In theory, the existence of Mini-Man should destroy religion, but I can already hear the fanatics claiming that he has been put on earth by the Devil simply to test our faith.
Flores can expect to host teams of scientists eager to learn more
Which brings up an even more intriguing question: does Mini-Man perform special burial rituals and does he therefore believe in an afterlife?
This is something that field workers should be able to discover even without encountering a living tribe.
If the island of Flores is not quickly awash with teams of eager investigators I shall be very surprised, and I can't wait to hear the results of their explorations.
Add your comments on this story, using the form below.
Far from "destroy religion", I think the discovery of a surviving advanced species would for many reinforce the wonder of creation and the improbability that it all exists by pure chance.
Colin Morris, Manchester
I am a priest in the Church of England and have no problem - indeed delight in - evolutionary theory. The interesting question for me is whether or not Homo floresiensis was/is self aware.
Wyn Beynon, Potton, Beds
As a Christian, the discovery of this new species is perplexing - I will have to rethink some of my assumptions again. This does not mean my religion is wrong - the Bible isn't a scientific textbook and doesn't attempt to answer our questions. It is God's word to us about the things that he thinks we need to know; it is not a repository of our thoughts about God.
David Potter, Sheffield, UK
One thing I have personally never understood is that through the course of the evolution of one species into two, where is the line drawn? A horse and a donkey can mate, but they are considered separate species.
Joshua Isom, Maryville, MO, USA
I long for Mini-Man to be discovered alive, the challenge to religious fundamentalists will be welcome and earth shattering. It will also allow us to fully comprehend our part in nature and thus hopefully lead us to respect other primates as part of our heritage and being.
Dom Games, Buckingham
I think we need to be careful in favouring science over religion and vice versa. As these new discoveries have proved, our knowledge of the world as we think we know it can be turned around in one day. Who knows what discoveries are yet to come that could prove that religious belief and science can also co-exist together.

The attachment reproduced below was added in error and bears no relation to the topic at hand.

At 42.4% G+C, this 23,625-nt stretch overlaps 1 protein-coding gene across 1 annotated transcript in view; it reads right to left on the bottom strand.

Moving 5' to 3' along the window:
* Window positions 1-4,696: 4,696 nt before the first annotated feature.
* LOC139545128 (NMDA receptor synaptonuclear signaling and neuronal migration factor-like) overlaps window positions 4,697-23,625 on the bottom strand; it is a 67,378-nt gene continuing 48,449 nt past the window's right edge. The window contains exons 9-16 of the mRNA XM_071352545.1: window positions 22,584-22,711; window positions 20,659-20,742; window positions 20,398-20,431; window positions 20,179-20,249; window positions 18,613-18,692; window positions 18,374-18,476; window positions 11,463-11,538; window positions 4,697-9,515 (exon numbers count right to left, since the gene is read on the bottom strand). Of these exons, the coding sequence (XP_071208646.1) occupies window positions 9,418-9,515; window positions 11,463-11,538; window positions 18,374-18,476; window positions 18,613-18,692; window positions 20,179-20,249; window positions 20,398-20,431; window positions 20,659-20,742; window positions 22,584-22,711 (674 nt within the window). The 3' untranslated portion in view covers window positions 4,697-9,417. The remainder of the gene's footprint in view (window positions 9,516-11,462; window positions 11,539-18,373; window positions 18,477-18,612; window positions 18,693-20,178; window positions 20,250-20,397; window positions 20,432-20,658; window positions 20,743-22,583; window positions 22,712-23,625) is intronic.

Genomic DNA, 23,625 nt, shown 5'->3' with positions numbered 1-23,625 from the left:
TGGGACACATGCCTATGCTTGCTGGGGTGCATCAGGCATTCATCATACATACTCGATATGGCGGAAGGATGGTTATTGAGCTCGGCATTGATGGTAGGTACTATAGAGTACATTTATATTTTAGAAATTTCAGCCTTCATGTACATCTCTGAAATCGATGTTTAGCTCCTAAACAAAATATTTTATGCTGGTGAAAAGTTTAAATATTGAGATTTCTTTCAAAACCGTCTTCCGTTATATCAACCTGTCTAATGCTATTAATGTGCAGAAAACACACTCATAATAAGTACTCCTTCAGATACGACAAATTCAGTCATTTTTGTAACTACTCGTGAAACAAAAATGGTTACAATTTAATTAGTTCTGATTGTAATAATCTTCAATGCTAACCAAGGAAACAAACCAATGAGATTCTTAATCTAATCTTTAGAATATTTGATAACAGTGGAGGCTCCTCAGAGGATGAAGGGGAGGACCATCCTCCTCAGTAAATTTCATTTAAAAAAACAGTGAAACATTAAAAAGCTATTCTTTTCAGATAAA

Priscilla Brunet, Chichester
Perhaps they were more intelligent than us - and were therefore peaceful creatures. Were they made extinct by a more brutish and aggressive species - namely us ?
Kevin Urben, Oxford
Recently an alleged new species of chimpanzee was discovered. There is allegedly an additional species of orang-utan in Indonesia. Perhaps indeed we may yet find Homo floresiensis surviving. How much would I love to talk to them!
Michael Kilpatrick, Cambridge UK
I too have long despaired of the unwillingness of some people to accept the evidence of evolution. It is really alarming that creationism is given any credibility and hopefully this discovery will help put a final nail in the coffin of superstition.
Carole, Bristol, UK
I am a Christian who believes in evolution as are most of my Christian friends and relatives. I resent your implication that we, scientific-minded Christians, do not exist.
Nicholas Lehane, Pittsbugh, PA, US
Desmond Morris' statement "the existence of Mini-Man should destroy religion" is a rather unfortunate one, given the fruitful attempts to bridge the gaps between science and religion that have happened since Darwin.
Alex Robinson, Oxford
If we can communicate, what are they going to think to our calling them Hobbits?
David Bradley, Cambridge, UK
I'd be extremely surprised if there any still alive, but the possibility of them having the ability for even limited speech opens up to so many questions.
Steffan John, Cardiff, Wales